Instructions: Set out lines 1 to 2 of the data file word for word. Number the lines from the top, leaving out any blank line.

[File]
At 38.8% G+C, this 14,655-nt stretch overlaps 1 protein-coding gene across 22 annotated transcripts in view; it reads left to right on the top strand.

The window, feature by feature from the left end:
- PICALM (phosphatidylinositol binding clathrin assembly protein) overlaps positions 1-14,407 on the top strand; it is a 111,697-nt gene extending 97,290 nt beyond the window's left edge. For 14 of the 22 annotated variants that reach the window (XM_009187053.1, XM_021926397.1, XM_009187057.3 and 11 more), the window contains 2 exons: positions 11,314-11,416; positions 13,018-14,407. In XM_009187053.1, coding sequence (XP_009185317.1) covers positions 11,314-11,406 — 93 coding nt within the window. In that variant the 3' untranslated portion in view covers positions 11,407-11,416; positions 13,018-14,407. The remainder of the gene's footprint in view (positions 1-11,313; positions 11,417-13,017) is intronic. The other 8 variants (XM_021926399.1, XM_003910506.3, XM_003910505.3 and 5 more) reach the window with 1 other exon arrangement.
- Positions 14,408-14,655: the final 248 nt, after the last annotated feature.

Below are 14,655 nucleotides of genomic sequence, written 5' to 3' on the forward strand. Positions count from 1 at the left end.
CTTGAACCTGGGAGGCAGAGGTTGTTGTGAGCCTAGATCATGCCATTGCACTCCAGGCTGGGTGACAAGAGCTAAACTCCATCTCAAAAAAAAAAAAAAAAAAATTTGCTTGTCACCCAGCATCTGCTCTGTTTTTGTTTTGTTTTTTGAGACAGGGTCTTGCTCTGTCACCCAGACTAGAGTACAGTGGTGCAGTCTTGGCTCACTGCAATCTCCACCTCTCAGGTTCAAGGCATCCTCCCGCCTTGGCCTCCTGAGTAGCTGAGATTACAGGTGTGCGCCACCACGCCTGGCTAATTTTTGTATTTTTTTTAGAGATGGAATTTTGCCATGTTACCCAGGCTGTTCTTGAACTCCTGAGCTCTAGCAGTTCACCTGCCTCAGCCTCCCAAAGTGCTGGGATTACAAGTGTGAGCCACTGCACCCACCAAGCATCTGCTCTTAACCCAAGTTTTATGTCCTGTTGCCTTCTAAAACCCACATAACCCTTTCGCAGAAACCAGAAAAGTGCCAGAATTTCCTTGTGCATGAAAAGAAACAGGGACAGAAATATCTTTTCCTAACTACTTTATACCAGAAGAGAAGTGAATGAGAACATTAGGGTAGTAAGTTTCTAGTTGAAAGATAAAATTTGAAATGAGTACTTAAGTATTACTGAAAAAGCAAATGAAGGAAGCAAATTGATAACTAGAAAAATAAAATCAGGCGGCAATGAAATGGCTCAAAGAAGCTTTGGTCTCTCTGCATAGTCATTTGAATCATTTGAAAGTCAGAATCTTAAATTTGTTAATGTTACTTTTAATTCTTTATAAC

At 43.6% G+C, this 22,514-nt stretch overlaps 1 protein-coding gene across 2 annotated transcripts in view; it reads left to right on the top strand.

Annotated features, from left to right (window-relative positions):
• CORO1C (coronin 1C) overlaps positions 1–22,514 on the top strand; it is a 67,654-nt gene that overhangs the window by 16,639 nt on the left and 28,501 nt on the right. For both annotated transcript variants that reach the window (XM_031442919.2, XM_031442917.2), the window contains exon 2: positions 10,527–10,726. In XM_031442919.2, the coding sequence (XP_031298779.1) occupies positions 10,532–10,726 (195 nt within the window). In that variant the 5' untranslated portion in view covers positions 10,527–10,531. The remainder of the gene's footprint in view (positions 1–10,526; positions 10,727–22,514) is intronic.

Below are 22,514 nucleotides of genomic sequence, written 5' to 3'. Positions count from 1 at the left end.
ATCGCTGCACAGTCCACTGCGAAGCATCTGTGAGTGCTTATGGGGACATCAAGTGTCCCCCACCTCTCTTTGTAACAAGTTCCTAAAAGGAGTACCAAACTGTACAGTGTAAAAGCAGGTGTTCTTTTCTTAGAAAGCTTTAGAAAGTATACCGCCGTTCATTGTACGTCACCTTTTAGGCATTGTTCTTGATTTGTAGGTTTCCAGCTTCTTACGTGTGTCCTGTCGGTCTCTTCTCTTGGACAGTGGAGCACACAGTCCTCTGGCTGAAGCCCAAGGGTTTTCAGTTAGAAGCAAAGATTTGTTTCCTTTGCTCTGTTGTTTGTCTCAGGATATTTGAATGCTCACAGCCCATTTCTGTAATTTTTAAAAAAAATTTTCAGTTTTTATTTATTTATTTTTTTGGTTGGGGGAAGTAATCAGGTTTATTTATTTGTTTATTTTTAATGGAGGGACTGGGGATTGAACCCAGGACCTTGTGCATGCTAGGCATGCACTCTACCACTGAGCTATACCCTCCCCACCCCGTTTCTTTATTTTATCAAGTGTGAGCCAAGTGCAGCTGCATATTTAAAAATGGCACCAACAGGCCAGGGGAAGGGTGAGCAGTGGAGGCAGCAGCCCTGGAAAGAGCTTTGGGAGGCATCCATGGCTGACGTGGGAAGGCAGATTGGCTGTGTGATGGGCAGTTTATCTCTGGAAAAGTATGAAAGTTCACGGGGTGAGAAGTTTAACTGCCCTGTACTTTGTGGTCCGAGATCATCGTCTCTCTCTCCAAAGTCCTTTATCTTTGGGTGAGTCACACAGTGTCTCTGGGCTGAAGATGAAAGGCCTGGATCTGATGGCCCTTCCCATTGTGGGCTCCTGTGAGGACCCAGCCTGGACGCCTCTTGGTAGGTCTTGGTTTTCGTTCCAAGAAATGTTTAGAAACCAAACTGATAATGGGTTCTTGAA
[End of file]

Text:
At 38.8% G+C, this 14,655-nt stretch overlaps 1 protein-coding gene across 22 annotated transcripts in view; it reads left to right on the top strand.

The window, feature by feature from the left end: